Tuesday, March 20, 2018

The End Of... SHIELD!?

If you were around in 1966, you had a lot more to be worried about than the Vietnam War, Batman's latest death trap, New York's striking public transportation workers, the flooding of Florence, China's "cultural revolution," Reagan entering politics, or the new mini-skirt causing males to walk into doors.  We unsuspecting civilians also had to contend with the rise of Hydra, the sinister organization bent on world domination or, failing that, its destruction.

But if we're to believe this startling cover of Strange Tales, our problems with Hydra may finally be over! Seriously?

Yet if Hydra bites it, what happens then to S.H.I.E.L.D.? And Nick Fury?

There's room to speculate on SHIELD's true origins, but their story appears to begin in conjunction with Fury's, the man brought in to lead the spy organization in its (apparent) charter mission, the destruction of Hydra. Fury's appointment, as well as the enormous investment of agents and hardware (including a mammoth helicarrier), made it seem like both Fury and SHIELD were in it for the long haul--but was a long conflict with the same villains ever sustainable for a comics mag? Even as only part of a mag that shared billing with another hero (the format of Strange Tales at the time)?

And so after just five issues of Hydra/SHIELD conflict, it looks like things are already coming to a head for both sides, with Hydra putting into orbit a deadly bomb meant to force the governments of the world to capitulate.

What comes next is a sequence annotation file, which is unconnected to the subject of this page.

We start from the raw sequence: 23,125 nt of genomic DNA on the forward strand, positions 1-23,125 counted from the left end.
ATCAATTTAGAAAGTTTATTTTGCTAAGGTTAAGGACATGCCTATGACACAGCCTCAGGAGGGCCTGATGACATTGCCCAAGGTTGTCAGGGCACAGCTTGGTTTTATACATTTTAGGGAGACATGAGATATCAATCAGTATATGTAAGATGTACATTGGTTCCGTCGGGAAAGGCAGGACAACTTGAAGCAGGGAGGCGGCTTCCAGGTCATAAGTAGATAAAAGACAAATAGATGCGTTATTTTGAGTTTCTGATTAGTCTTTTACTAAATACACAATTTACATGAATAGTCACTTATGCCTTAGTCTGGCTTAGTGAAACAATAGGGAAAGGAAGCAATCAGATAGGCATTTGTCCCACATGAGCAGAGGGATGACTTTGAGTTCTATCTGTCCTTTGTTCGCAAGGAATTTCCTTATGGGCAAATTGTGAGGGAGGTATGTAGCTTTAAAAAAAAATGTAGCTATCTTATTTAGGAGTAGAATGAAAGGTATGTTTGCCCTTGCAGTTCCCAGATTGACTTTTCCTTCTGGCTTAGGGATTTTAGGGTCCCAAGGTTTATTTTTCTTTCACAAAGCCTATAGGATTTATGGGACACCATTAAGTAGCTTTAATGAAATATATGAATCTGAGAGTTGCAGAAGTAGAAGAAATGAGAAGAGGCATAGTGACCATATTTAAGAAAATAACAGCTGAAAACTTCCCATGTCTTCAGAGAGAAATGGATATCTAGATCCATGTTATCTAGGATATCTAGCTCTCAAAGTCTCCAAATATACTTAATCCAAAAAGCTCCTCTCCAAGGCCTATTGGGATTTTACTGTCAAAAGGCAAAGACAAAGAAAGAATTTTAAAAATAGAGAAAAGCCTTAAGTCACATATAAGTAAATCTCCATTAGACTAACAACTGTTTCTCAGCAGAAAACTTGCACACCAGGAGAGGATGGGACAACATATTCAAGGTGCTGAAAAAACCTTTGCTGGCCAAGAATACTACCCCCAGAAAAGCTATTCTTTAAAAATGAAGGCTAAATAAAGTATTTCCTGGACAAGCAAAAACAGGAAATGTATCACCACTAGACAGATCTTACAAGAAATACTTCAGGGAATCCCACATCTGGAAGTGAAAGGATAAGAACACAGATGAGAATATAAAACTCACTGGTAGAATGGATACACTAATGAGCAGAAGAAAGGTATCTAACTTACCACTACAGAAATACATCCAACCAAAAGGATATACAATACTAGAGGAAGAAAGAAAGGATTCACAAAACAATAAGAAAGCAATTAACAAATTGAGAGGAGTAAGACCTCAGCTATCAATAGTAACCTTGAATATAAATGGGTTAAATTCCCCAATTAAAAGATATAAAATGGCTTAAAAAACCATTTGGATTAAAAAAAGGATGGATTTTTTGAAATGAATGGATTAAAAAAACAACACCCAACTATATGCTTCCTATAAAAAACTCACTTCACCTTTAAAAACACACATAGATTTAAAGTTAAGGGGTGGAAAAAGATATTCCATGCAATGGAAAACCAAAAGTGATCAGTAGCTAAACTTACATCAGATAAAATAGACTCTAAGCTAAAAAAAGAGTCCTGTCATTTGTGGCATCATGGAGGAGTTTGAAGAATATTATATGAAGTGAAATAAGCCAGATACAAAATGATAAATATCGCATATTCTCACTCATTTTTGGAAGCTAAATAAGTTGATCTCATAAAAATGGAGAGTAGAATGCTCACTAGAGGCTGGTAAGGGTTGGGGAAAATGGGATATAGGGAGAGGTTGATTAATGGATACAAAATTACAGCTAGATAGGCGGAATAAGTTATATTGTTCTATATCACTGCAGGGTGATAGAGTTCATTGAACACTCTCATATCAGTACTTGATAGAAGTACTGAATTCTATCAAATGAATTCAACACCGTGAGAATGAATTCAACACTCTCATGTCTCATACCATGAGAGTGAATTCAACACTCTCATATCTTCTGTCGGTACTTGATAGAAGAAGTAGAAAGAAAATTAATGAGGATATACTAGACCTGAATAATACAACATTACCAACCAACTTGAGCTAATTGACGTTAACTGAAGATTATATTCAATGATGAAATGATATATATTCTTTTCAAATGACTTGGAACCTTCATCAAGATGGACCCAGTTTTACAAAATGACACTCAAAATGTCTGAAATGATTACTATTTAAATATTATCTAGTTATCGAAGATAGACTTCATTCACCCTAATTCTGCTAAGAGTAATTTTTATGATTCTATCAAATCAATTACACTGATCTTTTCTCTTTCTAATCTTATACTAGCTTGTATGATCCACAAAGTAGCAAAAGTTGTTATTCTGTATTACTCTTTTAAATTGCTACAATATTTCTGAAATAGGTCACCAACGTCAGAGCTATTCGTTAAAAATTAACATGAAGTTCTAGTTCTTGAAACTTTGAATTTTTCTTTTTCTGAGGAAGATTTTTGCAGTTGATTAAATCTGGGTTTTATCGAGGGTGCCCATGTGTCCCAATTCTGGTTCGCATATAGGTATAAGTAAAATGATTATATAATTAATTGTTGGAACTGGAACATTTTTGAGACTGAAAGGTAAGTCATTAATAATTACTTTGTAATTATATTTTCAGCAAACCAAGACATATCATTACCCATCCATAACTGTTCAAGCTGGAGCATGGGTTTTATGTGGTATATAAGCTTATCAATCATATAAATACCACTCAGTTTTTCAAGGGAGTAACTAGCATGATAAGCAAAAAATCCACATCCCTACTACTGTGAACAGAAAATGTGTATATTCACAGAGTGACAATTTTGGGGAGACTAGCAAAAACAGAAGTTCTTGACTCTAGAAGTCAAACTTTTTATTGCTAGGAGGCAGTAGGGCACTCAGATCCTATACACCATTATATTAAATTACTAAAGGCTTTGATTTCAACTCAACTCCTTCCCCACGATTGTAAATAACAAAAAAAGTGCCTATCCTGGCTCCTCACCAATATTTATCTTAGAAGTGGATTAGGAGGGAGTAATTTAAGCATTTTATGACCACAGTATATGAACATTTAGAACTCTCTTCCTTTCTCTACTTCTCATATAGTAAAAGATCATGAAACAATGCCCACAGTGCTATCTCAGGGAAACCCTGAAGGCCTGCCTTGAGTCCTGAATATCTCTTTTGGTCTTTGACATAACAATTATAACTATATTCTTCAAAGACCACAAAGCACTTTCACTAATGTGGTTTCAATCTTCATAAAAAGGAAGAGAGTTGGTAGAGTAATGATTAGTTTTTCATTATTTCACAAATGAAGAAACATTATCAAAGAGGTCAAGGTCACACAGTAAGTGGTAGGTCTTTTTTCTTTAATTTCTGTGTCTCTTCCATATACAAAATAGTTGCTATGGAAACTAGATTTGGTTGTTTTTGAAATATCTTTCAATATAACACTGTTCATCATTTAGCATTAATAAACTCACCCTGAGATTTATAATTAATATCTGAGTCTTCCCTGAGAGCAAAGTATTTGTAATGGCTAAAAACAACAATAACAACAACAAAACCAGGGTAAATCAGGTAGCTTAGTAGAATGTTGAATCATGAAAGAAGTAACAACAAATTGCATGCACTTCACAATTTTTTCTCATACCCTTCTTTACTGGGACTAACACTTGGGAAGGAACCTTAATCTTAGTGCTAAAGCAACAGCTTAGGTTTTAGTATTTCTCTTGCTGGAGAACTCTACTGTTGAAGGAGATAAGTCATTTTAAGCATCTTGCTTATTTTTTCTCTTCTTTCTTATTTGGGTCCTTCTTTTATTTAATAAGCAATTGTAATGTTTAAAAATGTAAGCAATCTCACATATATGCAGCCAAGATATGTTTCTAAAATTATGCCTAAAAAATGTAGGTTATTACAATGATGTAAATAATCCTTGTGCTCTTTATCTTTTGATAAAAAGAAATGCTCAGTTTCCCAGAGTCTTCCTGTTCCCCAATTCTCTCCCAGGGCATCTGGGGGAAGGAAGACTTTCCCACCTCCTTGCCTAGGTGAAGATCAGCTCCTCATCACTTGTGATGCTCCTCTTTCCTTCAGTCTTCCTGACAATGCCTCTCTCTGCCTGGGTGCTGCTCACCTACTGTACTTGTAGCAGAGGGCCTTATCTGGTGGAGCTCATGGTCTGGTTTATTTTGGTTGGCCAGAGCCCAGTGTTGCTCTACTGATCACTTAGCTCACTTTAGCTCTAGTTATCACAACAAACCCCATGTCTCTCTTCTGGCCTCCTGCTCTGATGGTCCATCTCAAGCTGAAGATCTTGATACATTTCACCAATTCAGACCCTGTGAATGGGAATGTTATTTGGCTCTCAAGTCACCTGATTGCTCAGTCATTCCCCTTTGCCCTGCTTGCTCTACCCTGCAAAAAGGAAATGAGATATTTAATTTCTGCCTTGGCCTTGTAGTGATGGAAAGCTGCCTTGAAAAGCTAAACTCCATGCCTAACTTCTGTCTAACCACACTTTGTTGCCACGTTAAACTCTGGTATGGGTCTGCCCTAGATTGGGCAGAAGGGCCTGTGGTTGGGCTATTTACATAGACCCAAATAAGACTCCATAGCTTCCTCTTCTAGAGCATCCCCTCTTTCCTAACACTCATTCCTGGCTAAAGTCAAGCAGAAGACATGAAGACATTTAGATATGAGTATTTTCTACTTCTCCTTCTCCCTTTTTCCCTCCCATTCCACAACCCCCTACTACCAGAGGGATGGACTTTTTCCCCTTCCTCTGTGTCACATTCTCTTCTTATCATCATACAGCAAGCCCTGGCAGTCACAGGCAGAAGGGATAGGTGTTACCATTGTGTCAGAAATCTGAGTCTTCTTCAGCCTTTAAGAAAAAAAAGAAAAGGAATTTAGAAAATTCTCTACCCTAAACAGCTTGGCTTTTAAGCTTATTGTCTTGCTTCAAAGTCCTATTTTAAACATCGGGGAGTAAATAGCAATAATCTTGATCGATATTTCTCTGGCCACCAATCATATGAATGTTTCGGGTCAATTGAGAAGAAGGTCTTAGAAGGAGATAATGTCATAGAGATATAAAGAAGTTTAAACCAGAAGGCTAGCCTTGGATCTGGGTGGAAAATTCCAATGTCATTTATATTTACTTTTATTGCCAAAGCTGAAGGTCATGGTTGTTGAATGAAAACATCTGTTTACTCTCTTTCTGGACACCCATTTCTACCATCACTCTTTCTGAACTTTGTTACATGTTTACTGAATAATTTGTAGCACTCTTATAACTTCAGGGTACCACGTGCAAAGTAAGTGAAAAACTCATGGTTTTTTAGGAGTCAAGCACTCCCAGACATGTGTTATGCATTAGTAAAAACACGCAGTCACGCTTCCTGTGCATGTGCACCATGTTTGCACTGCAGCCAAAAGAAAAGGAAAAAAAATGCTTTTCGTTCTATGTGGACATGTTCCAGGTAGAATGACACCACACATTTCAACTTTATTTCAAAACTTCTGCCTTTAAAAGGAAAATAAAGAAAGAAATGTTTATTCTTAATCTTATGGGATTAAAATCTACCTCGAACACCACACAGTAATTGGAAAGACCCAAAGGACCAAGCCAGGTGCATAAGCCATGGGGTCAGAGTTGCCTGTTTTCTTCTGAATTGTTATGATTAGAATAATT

The final conflict is fought on two fronts, with Fury and his men attacking the Supreme Hydra's base (with the help of the Supreme Hydra's daughter, who's switched sides)--while Tony Stark attempts to disarm the orbital device using a special ship of his design called (and I apologize in advance) the Braino-saur. (Which can't help but make you wonder if Stark was on the sauce even in 1966.)

As for Hydra, as SHIELD closes in we get the same sense of inevitability that must have descended on the last days of Hitler--only in the Supreme Hydra's case, the focus is more on the fate of his daughter, who will die due to his actions. In addition, we're really only talking about the destruction of one Hydra base, and Hydra itself is presumably far more extensive than a building that can be evacuated. But the tone of the story nevertheless suggests that Hydra is crumbling, including its leader.

As is evident, already Stan Lee's narrative is paving the way for life after Hydra for SHIELD and Fury--and a good thing, too, because Stark, SHIELD, and Fury (along with his task force) are all ready to end this chapter and move on. Of course, if Hydra was the binding force here for SHIELD's mission, the question is: to what?

For Hydra, it seems, the curtain is ringing down forever. As for the Supreme Hydra, he doesn't get the chance to detonate the base, though his daughter will be spared--all because of a case of mistaken identity.

In the issues that follow, SHIELD turns its attention to the forces of A.I.M. But if you were expecting a bunch of criminal scientists in pillbox hoods and mesh face masks to compete with green cowls and goggles, think again, because all too soon we see (you guessed it) the end of A.I.M.!

SHIELD villains are dropping like flies! Pretty soon that helicarrier will have FOR RENT signs pasted in its windows. Obviously SHIELD's mission statement has to be adjusted--after all, a worldwide enforcement/spy organization isn't going to have much to do if they put the bag on all the worldwide criminal/spy organizations. But what if everybody was under one big Hydra umbrella?

And sooner than you can say "Hail Hydra!", SHIELD has a reason to stay in the world espionage business, with Hydra itself a perpetual nemesis in one form or another.

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